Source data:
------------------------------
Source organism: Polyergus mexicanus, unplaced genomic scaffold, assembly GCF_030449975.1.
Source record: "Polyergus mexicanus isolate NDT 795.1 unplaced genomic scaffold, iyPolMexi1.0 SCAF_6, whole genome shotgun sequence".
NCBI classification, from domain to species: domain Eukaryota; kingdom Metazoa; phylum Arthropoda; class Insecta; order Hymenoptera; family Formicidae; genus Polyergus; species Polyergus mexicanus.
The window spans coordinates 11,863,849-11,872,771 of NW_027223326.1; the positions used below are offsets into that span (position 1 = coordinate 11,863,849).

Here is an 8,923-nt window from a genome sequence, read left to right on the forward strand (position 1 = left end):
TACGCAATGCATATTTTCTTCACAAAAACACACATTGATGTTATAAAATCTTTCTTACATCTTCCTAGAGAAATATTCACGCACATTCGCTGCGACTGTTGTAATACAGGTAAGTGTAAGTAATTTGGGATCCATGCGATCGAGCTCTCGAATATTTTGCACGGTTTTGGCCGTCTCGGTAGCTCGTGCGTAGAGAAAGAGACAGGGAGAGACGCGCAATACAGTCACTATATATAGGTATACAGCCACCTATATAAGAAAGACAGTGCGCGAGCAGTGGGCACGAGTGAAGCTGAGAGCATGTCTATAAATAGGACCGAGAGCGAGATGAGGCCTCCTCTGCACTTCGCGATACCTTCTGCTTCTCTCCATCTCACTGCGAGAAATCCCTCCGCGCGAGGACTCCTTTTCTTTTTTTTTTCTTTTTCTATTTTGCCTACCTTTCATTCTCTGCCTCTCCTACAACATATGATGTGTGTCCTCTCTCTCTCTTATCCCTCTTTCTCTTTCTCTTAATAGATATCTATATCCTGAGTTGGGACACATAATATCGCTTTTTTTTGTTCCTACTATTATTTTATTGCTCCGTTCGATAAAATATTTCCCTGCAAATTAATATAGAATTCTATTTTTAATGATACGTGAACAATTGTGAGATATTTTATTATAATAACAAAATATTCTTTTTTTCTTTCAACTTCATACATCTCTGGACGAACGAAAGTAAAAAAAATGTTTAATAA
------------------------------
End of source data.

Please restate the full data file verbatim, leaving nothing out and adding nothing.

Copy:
Source organism: Polyergus mexicanus, unplaced genomic scaffold, assembly GCF_030449975.1.
Source record: "Polyergus mexicanus isolate NDT 795.1 unplaced genomic scaffold, iyPolMexi1.0 SCAF_6, whole genome shotgun sequence".
NCBI classification, from domain to species: domain Eukaryota; kingdom Metazoa; phylum Arthropoda; class Insecta; order Hymenoptera; family Formicidae; genus Polyergus; species Polyergus mexicanus.
The window spans coordinates 11,863,849-11,872,771 of NW_027223326.1; the positions used below are offsets into that span (position 1 = coordinate 11,863,849).

Here is an 8,923-nt window from a genome sequence, read left to right on the forward strand (position 1 = left end):
TACGCAATGCATATTTTCTTCACAAAAACACACATTGATGTTATAAAATCTTTCTTACATCTTCCTAGAGAAATATTCACGCACATTCGCTGCGACTGTTGTAATACAGGTAAGTGTAAGTAATTTGGGATCCATGCGATCGAGCTCTCGAATATTTTGCACGGTTTTGGCCGTCTCGGTAGCTCGTGCGTAGAGAAAGAGACAGGGAGAGACGCGCAATACAGTCACTATATATAGGTATACAGCCACCTATATAAGAAAGACAGTGCGCGAGCAGTGGGCACGAGTGAAGCTGAGAGCATGTCTATAAATAGGACCGAGAGCGAGATGAGGCCTCCTCTGCACTTCGCGATACCTTCTGCTTCTCTCCATCTCACTGCGAGAAATCCCTCCGCGCGAGGACTCCTTTTCTTTTTTTTTTCTTTTTCTATTTTGCCTACCTTTCATTCTCTGCCTCTCCTACAACATATGATGTGTGTCCTCTCTCTCTCTTATCCCTCTTTCTCTTTCTCTTAATAGATATCTATATCCTGAGTTGGGACACATAATATCGCTTTTTTTTGTTCCTACTATTATTTTATTGCTCCGTTCGATAAAATATTTCCCTGCAAATTAATATAGAATTCTATTTTTAATGATACGTGAACAATTGTGAGATATTTTATTATAATAACAAAATATTCTTTTTTTCTTTCAACTTCATACATCTCTGGACGAACGAAAGTAAAAAAAATGTTTAATAA